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The Landlord and Tenant Act 1985 is the first of the five main Acts of Parliament providing the framework for the rights of leaseholders under the terms of their leases. Provisions relating to service charges come under the following sections:

  1. s1: (disclosure of landlords identity): leaseholders have the right to ask for the address of the landlord if the service charge  demand doesn’t contain it. it. The managing agent has 21 days to reply.
  2. s2: (disclosure of directors and corporate landlords) leaseholders also have the right to ask for the name and address of every Director and the company Secretary.
  3. s3: (duty to inform tenant of assignment of landlord’s interest): Should there be a change of freeholder then all leaseholders have the legal right to receive notice of such a change (to again include an address).
  4. s18: (meaning of service charges and relevant costs) but note that fixed service charges are not service charges for the purpose of this Act.
  5. s19: (limitation of service charge costs and ‘reasonableness’). When the service charges have been paid in advance the amount payable must be reasonable. Such payments must be clearly presented against actual expenditure and the landlord must a) repay any excess paid or b) deduct it from subsequent charges as the lease directs once the costs have been incurred. The issue of ”reasonableness’ has three components: 1) the service charge must be reasonably incurred, 2) it must be reasonable in amount and 3) the services are of a reasonable standard.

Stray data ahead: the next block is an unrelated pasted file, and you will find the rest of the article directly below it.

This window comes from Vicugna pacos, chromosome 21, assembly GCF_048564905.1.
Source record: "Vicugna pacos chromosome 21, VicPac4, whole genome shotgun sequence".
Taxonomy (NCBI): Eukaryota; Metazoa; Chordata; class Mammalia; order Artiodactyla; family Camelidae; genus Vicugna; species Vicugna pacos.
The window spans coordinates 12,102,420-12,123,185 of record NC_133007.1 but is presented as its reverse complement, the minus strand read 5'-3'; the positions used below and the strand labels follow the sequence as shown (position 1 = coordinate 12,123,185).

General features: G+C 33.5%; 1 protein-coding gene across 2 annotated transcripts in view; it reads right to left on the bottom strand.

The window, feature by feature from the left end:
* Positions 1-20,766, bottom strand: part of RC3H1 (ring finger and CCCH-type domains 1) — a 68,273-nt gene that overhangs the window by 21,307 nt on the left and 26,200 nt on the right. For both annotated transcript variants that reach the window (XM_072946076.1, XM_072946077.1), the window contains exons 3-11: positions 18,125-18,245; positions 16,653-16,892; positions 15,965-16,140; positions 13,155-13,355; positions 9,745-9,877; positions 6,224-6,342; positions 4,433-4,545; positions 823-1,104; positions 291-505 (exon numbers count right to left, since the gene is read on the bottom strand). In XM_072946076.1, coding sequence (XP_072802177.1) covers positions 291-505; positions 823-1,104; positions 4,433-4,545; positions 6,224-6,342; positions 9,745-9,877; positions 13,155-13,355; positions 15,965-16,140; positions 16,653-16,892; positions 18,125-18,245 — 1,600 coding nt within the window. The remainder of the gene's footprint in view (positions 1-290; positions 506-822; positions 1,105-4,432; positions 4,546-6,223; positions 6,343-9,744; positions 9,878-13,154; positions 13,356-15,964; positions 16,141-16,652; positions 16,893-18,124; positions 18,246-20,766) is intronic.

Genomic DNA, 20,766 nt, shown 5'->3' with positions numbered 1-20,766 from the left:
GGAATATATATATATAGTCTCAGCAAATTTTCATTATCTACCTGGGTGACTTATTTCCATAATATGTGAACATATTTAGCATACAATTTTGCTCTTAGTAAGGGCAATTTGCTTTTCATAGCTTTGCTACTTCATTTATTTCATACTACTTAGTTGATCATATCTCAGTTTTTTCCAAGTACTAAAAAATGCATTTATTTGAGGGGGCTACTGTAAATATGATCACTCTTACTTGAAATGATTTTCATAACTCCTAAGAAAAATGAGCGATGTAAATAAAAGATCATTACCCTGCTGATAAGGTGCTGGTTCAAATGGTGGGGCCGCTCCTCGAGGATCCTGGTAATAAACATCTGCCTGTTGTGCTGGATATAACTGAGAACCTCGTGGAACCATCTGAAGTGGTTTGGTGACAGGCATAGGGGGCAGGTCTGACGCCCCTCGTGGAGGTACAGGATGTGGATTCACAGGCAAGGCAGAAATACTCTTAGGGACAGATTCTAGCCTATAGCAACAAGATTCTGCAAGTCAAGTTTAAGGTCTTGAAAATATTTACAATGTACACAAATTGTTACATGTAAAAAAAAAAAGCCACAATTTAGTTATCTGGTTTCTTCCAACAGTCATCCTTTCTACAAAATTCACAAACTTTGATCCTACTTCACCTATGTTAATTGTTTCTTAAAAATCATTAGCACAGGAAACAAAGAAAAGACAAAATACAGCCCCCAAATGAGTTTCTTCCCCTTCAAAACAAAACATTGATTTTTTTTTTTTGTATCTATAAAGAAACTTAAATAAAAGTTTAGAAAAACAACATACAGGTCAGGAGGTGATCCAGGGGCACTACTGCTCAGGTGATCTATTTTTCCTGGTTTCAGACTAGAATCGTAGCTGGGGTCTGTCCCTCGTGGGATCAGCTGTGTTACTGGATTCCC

6. s20: (limitation of service charges: consultation and requirements).
  7. s20b: (limitation of service charges: time limit on making demands).
  8. s20za: (consultation requirements: supplementary) deals with the power of the FTT to dispense with the above consultation requirement.
  9. s20c: (limitation of service charges; cost proceedings) has been expanded by preventing the freeholder from putting the costs of any legal proceedings through the service charges even if the lease allows it.
  10. s21: (service charge information): If there are more than 4 flats in the block, leaseholders have the statutory right to request a summary of all relevant costs incurred by the landlord for works and services that make up the service charges. The reasonable cost of the summary is properly chargeable to the service charge account and it is required to be prepared by a qualified accountant. The summary is required to distinguish between the following:
    a) items/costs for which no payment has been demanded of the landlord within the period to which the summary relates;b) items/costs for which payments has been demanded by the landlord but not paid within that period; and
    c) for which the landlord has paid within that period.
    The summary is also required to include the total of any money received by the landlord for service charges and still standing to the credit of the tenants paying these charges at the end of the period and any costs which relate to works for which grants have been paid or will be paid and show how they have been reflected in the service charge demands